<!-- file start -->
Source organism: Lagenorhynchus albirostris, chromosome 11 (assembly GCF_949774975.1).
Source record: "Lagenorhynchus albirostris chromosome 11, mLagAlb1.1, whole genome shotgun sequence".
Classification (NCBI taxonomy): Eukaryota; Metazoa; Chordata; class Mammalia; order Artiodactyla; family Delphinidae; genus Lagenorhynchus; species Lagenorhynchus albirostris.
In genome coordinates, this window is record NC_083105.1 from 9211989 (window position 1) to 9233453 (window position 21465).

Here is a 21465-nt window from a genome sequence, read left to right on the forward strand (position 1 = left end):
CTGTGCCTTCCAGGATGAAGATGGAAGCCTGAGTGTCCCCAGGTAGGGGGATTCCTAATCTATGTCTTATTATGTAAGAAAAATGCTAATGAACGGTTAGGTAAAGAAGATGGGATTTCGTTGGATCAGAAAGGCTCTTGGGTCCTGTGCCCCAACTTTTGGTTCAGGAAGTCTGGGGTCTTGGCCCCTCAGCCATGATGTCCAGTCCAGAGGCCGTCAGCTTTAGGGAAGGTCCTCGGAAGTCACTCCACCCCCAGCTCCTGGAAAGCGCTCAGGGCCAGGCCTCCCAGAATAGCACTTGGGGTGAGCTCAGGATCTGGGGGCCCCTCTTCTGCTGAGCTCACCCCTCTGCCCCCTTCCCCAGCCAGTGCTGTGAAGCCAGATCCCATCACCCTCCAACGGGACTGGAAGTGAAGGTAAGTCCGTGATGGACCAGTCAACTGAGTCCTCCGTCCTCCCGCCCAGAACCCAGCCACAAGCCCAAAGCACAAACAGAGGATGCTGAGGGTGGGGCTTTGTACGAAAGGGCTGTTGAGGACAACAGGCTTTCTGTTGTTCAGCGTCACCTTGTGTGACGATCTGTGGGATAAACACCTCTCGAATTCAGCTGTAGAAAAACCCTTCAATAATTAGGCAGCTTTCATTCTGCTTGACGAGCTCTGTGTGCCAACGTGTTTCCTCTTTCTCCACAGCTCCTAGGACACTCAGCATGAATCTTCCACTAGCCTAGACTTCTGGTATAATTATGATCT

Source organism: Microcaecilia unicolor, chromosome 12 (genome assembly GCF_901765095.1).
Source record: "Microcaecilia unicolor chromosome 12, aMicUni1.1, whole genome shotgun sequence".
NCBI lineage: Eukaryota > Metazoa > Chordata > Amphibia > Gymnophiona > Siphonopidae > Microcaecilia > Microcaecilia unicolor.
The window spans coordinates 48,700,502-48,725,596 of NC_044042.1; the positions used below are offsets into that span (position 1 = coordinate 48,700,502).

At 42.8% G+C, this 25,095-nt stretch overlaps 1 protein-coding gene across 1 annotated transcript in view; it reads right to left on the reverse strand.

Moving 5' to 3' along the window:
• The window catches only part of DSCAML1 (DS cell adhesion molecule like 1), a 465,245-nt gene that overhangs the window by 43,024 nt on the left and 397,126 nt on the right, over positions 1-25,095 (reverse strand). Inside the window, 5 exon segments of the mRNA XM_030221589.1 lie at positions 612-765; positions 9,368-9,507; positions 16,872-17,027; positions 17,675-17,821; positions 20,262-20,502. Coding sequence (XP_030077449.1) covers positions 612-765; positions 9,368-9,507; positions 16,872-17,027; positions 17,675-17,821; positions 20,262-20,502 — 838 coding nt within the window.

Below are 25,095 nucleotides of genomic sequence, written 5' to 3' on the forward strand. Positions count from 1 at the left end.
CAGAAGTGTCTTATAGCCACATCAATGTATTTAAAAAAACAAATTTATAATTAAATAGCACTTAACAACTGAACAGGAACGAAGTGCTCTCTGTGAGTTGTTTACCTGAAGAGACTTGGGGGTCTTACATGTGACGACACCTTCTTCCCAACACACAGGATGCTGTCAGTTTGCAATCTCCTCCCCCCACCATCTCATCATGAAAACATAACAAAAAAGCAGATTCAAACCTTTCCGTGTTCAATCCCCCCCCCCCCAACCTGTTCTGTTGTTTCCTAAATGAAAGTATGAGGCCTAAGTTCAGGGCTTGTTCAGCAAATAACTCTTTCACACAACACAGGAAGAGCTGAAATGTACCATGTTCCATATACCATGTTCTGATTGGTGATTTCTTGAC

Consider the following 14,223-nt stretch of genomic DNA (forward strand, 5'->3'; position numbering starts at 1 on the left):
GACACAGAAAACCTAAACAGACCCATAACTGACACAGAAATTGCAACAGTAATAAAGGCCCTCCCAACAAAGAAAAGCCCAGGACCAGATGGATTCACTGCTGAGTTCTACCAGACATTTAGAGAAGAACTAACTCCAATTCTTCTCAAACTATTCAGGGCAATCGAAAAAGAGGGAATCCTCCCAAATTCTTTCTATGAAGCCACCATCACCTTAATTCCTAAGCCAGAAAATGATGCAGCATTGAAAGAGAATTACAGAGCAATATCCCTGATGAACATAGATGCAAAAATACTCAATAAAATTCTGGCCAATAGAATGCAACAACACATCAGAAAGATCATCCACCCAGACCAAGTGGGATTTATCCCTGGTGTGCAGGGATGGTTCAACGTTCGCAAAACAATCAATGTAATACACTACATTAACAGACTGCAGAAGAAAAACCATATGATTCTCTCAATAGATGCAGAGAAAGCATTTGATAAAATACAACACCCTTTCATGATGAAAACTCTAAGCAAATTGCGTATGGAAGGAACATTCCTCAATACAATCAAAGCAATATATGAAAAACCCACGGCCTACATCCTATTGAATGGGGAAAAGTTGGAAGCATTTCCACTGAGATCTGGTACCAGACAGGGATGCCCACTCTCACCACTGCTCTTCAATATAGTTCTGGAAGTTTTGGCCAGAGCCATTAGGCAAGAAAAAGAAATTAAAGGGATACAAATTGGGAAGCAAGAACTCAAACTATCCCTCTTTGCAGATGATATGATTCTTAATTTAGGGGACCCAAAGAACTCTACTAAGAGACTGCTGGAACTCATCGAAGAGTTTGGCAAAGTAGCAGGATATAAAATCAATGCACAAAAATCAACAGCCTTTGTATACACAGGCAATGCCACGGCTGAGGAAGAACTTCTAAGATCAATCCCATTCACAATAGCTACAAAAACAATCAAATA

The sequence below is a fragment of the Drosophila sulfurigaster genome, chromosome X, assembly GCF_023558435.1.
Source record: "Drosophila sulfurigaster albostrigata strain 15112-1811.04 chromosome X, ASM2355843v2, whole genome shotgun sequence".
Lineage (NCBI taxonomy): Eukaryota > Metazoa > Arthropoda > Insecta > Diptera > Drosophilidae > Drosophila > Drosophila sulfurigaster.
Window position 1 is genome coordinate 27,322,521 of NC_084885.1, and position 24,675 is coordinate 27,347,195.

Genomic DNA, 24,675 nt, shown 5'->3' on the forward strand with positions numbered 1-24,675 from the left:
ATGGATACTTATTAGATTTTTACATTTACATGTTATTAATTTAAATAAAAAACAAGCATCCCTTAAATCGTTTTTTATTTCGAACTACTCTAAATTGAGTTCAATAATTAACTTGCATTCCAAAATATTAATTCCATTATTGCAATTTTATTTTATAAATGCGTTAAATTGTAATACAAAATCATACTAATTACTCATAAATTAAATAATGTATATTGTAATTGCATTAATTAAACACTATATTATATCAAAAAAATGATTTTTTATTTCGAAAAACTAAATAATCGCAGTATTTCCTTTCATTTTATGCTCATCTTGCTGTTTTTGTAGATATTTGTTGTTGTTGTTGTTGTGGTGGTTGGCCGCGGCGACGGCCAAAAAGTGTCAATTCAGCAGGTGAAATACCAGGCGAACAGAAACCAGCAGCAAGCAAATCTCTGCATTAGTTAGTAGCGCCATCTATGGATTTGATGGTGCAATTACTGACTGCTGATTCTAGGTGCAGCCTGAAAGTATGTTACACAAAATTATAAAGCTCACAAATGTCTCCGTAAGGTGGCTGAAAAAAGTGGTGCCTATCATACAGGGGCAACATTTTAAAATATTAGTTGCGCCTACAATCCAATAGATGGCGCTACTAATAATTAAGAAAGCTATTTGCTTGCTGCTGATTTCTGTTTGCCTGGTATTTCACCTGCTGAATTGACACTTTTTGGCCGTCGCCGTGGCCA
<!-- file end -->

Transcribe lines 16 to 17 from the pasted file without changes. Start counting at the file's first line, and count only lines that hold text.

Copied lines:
Consider the following 14,223-nt stretch of genomic DNA (forward strand, 5'->3'; position numbering starts at 1 on the left):
GACACAGAAAACCTAAACAGACCCATAACTGACACAGAAATTGCAACAGTAATAAAGGCCCTCCCAACAAAGAAAAGCCCAGGACCAGATGGATTCACTGCTGAGTTCTACCAGACATTTAGAGAAGAACTAACTCCAATTCTTCTCAAACTATTCAGGGCAATCGAAAAAGAGGGAATCCTCCCAAATTCTTTCTATGAAGCCACCATCACCTTAATTCCTAAGCCAGAAAATGATGCAGCATTGAAAGAGAATTACAGAGCAATATCCCTGATGAACATAGATGCAAAAATACTCAATAAAATTCTGGCCAATAGAATGCAACAACACATCAGAAAGATCATCCACCCAGACCAAGTGGGATTTATCCCTGGTGTGCAGGGATGGTTCAACGTTCGCAAAACAATCAATGTAATACACTACATTAACAGACTGCAGAAGAAAAACCATATGATTCTCTCAATAGATGCAGAGAAAGCATTTGATAAAATACAACACCCTTTCATGATGAAAACTCTAAGCAAATTGCGTATGGAAGGAACATTCCTCAATACAATCAAAGCAATATATGAAAAACCCACGGCCTACATCCTATTGAATGGGGAAAAGTTGGAAGCATTTCCACTGAGATCTGGTACCAGACAGGGATGCCCACTCTCACCACTGCTCTTCAATATAGTTCTGGAAGTTTTGGCCAGAGCCATTAGGCAAGAAAAAGAAATTAAAGGGATACAAATTGGGAAGCAAGAACTCAAACTATCCCTCTTTGCAGATGATATGATTCTTAATTTAGGGGACCCAAAGAACTCTACTAAGAGACTGCTGGAACTCATCGAAGAGTTTGGCAAAGTAGCAGGATATAAAATCAATGCACAAAAATCAACAGCCTTTGTATACACAGGCAATGCCACGGCTGAGGAAGAACTTCTAAGATCAATCCCATTCACAATAGCTACAAAAACAATCAAATA